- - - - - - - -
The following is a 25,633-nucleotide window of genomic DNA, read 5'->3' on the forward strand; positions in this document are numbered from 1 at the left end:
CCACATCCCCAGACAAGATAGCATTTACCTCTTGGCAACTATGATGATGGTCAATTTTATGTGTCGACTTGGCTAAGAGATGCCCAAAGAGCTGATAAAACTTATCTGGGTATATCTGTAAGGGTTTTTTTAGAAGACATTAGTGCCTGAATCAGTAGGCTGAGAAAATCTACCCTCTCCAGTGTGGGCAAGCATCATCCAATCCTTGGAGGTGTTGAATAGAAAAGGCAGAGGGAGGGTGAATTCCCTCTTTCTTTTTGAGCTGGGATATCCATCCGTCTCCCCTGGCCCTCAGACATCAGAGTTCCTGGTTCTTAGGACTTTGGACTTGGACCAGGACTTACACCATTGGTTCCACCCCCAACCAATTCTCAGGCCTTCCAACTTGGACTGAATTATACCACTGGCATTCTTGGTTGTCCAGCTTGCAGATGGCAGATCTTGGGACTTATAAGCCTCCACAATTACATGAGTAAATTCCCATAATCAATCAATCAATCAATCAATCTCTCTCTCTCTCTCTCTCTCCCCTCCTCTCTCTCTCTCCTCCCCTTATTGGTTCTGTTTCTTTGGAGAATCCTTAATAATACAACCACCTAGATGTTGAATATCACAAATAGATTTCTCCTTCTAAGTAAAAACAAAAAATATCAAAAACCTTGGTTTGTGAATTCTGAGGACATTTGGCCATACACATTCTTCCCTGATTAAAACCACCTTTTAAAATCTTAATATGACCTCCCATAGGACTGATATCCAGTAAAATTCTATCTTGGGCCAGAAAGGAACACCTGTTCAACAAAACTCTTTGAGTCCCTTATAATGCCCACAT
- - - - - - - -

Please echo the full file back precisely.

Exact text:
The following is a 25,633-nucleotide window of genomic DNA, read 5'->3' on the forward strand; positions in this document are numbered from 1 at the left end:
CCACATCCCCAGACAAGATAGCATTTACCTCTTGGCAACTATGATGATGGTCAATTTTATGTGTCGACTTGGCTAAGAGATGCCCAAAGAGCTGATAAAACTTATCTGGGTATATCTGTAAGGGTTTTTTTAGAAGACATTAGTGCCTGAATCAGTAGGCTGAGAAAATCTACCCTCTCCAGTGTGGGCAAGCATCATCCAATCCTTGGAGGTGTTGAATAGAAAAGGCAGAGGGAGGGTGAATTCCCTCTTTCTTTTTGAGCTGGGATATCCATCCGTCTCCCCTGGCCCTCAGACATCAGAGTTCCTGGTTCTTAGGACTTTGGACTTGGACCAGGACTTACACCATTGGTTCCACCCCCAACCAATTCTCAGGCCTTCCAACTTGGACTGAATTATACCACTGGCATTCTTGGTTGTCCAGCTTGCAGATGGCAGATCTTGGGACTTATAAGCCTCCACAATTACATGAGTAAATTCCCATAATCAATCAATCAATCAATCAATCTCTCTCTCTCTCTCTCTCTCCCCTCCTCTCTCTCTCTCCTCCCCTTATTGGTTCTGTTTCTTTGGAGAATCCTTAATAATACAACCACCTAGATGTTGAATATCACAAATAGATTTCTCCTTCTAAGTAAAAACAAAAAATATCAAAAACCTTGGTTTGTGAATTCTGAGGACATTTGGCCATACACATTCTTCCCTGATTAAAACCACCTTTTAAAATCTTAATATGACCTCCCATAGGACTGATATCCAGTAAAATTCTATCTTGGGCCAGAAAGGAACACCTGTTCAACAAAACTCTTTGAGTCCCTTATAATGCCCACAT